Finishing With Shellac – Enhancing Your Work
For more information on Finishes, see our beginner site Common Woodworking.
We concluded the Tool Chest Build a few short months ago on the woodworkingmasterclasses.com online instruction for woodworkers and it was a great success all round. Below is how it looked after we finished it using brushed-on shellac as a practical yet beautiful protective finish.
Finishing with shellac is very simple and effective and especially is this so if or when someone shows you how. I wanted to demystify this for you and you may not know that woodworking masterclasses posts all of the technique videos we make for free as online broadcast as often as they can. Anyway, to help you make an educated decision on finishing with shellac, we offer this video to get you started. I do hope that you enjoy it as much as I did making it.
Informative and useful as always. I have only used shellac a little and this gives me a great deal to work with. I think that the best part was your finish, pardon the unintended pun, with an allowance for satisfaction in a job well done in your characteristically understated fashion. A quiet joy can be a tremendous thing to share.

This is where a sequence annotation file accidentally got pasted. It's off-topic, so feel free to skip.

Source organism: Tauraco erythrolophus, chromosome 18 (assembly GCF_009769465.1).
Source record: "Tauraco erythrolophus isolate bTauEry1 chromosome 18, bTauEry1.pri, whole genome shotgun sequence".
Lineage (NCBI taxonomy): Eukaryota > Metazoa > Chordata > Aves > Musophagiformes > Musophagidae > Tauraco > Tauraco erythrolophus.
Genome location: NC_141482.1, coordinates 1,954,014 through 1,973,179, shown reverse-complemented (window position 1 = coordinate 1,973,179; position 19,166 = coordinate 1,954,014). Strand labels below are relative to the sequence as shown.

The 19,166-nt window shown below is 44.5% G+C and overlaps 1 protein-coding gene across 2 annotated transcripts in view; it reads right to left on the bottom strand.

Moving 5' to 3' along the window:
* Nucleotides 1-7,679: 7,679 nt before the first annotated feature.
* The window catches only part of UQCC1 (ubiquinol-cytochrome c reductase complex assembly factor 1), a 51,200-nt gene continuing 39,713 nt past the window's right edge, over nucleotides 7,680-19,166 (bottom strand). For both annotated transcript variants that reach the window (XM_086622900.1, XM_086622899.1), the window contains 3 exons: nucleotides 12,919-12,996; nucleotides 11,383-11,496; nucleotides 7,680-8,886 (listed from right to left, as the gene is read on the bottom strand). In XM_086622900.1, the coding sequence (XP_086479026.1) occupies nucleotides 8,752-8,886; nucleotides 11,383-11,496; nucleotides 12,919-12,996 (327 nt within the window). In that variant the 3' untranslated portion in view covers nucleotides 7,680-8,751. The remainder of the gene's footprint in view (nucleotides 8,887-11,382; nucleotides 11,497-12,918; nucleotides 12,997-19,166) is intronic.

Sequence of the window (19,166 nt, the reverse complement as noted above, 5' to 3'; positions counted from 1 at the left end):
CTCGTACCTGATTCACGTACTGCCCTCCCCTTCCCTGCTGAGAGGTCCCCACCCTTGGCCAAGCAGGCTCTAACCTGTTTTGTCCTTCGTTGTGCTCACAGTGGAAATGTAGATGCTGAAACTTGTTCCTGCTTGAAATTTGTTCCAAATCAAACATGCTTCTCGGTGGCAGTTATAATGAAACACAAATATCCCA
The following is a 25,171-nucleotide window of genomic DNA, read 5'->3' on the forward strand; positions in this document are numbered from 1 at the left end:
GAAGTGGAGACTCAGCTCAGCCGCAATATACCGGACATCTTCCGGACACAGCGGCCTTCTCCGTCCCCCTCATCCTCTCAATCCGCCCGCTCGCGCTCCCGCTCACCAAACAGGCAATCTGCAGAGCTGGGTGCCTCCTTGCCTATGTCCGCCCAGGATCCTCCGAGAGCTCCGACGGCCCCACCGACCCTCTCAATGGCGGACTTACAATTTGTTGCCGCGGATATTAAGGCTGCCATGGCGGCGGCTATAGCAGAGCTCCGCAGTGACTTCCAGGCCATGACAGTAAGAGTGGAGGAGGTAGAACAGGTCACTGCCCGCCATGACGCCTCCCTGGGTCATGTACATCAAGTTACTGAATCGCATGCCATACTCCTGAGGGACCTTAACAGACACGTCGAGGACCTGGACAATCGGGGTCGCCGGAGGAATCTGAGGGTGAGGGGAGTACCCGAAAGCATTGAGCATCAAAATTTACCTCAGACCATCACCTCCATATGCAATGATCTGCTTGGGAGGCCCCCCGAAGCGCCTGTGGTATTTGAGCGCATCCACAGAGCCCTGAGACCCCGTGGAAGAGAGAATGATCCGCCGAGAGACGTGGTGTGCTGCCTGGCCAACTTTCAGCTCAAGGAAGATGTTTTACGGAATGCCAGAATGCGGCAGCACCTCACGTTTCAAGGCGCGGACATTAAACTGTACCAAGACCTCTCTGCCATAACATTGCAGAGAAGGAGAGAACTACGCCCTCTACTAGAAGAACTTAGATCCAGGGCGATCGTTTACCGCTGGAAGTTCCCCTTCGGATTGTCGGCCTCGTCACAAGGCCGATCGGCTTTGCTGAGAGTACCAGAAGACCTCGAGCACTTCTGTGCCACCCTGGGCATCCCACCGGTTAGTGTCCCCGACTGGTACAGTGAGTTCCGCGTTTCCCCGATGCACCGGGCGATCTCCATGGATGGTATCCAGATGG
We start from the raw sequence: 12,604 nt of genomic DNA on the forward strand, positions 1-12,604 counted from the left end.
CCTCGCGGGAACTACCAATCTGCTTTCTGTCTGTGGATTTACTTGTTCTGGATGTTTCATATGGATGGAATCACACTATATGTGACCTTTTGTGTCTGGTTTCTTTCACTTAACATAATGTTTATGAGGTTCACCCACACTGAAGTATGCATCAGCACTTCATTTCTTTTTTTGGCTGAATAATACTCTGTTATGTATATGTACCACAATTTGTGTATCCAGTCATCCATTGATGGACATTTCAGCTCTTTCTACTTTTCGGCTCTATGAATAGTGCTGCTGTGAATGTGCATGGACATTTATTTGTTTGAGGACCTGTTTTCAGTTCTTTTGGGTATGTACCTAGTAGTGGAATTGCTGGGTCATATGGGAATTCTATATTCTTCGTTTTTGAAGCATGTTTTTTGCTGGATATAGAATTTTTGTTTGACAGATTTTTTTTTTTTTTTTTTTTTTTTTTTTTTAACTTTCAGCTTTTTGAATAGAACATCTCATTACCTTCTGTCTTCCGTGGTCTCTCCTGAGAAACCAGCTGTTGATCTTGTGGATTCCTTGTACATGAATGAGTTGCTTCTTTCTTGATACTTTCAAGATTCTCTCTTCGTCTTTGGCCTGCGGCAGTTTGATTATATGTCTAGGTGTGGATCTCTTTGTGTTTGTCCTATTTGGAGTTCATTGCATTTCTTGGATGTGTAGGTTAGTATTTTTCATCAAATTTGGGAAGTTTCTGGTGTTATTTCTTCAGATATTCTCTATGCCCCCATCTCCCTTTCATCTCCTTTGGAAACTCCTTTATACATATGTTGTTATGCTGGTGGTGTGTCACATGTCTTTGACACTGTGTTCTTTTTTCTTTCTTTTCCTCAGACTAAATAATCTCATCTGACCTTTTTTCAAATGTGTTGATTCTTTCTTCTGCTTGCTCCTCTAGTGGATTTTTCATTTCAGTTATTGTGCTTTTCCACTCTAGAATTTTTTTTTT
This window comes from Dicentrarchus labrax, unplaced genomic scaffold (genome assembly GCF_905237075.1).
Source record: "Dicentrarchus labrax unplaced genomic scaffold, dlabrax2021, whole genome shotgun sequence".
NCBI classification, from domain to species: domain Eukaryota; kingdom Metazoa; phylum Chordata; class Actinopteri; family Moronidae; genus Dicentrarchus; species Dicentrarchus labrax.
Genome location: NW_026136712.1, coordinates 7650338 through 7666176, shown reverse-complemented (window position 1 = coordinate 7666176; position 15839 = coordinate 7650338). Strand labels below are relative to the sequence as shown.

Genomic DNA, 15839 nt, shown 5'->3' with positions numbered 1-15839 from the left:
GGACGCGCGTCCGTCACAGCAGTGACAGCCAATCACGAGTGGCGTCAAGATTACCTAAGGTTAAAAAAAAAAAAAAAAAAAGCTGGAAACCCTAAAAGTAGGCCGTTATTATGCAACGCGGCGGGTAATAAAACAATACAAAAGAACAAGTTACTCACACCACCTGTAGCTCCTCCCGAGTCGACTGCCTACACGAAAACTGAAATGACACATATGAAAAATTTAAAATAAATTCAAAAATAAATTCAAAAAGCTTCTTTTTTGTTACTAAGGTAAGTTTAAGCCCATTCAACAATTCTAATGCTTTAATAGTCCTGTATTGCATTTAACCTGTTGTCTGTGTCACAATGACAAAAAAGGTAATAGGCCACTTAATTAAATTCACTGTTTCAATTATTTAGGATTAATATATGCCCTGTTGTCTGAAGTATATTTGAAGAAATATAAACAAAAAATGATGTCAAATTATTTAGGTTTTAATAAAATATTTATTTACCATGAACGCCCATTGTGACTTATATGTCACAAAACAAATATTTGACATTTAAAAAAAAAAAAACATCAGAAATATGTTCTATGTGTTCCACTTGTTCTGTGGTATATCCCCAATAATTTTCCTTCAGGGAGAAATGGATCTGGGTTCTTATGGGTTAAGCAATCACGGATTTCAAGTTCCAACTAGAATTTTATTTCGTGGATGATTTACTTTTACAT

The shellac finish looks awesome. The Sapele grain that presented difficulties in the build process was well worth the end result. Stunning!
Excellent instruction Paul. My past experiences with shellac have been poor, which means that I’ve only used it to protect shop drawer carcasses. However, your video gave me some great tips on how to apply it. And they’ve significantly increased the results I get from it as a finish. I’ll be using it much more in the future. Thank you for creating and posting this video!
Denver, CO, USA
you can find similar quality brushes to the one you use, at shoe stores.
An example is here http://www.pediwear.co.uk/saphir-shoe-care/products/5646.php
Also in french sites look for “brosse crin de cheval”.
The brand I have used is saphir or Avel.
Why are there blotches and globs after I use shallac? I use Zinnser. I sand the my pine boxes with 150 grit then 220 before I use the shallac. I use 2 coats. I sand with 220 after the 1st coat.
Each coat dissolves the previous coats. Shellac is placed, pulled and left. You cant work it like say poly. If you go back and start brushing on it it pulls the whole mass. Its just technique.
Thanks Paul. I’give that a try next time. Just finished a dovetail corner that’s 14 and a quarter tall. There’s a small crack though running maybe 5 or 6 inches down the side of one the panels. I’m guessing my dovetails were too tight?
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